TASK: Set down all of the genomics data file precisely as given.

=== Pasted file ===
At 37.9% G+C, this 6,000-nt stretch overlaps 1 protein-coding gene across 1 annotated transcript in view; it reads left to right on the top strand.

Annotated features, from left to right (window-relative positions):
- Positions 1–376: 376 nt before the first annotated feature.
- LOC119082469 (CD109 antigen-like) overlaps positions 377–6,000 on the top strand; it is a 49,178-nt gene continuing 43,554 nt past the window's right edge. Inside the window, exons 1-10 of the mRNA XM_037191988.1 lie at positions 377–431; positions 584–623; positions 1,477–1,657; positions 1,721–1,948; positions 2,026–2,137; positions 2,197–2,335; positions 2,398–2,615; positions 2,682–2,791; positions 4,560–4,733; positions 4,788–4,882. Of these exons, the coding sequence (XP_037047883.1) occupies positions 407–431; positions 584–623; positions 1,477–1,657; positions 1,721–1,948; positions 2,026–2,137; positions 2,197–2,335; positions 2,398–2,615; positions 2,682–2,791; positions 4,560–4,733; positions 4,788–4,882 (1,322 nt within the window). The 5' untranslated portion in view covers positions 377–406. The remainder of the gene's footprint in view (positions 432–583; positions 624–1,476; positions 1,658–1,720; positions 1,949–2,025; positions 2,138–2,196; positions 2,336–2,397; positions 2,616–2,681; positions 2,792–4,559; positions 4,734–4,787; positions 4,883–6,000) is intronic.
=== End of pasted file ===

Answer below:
At 37.9% G+C, this 6,000-nt stretch overlaps 1 protein-coding gene across 1 annotated transcript in view; it reads left to right on the top strand.

Annotated features, from left to right (window-relative positions):
- Positions 1–376: 376 nt before the first annotated feature.
- LOC119082469 (CD109 antigen-like) overlaps positions 377–6,000 on the top strand; it is a 49,178-nt gene continuing 43,554 nt past the window's right edge. Inside the window, exons 1-10 of the mRNA XM_037191988.1 lie at positions 377–431; positions 584–623; positions 1,477–1,657; positions 1,721–1,948; positions 2,026–2,137; positions 2,197–2,335; positions 2,398–2,615; positions 2,682–2,791; positions 4,560–4,733; positions 4,788–4,882. Of these exons, the coding sequence (XP_037047883.1) occupies positions 407–431; positions 584–623; positions 1,477–1,657; positions 1,721–1,948; positions 2,026–2,137; positions 2,197–2,335; positions 2,398–2,615; positions 2,682–2,791; positions 4,560–4,733; positions 4,788–4,882 (1,322 nt within the window). The 5' untranslated portion in view covers positions 377–406. The remainder of the gene's footprint in view (positions 432–583; positions 624–1,476; positions 1,658–1,720; positions 1,949–2,025; positions 2,138–2,196; positions 2,336–2,397; positions 2,616–2,681; positions 2,792–4,559; positions 4,734–4,787; positions 4,883–6,000) is intronic.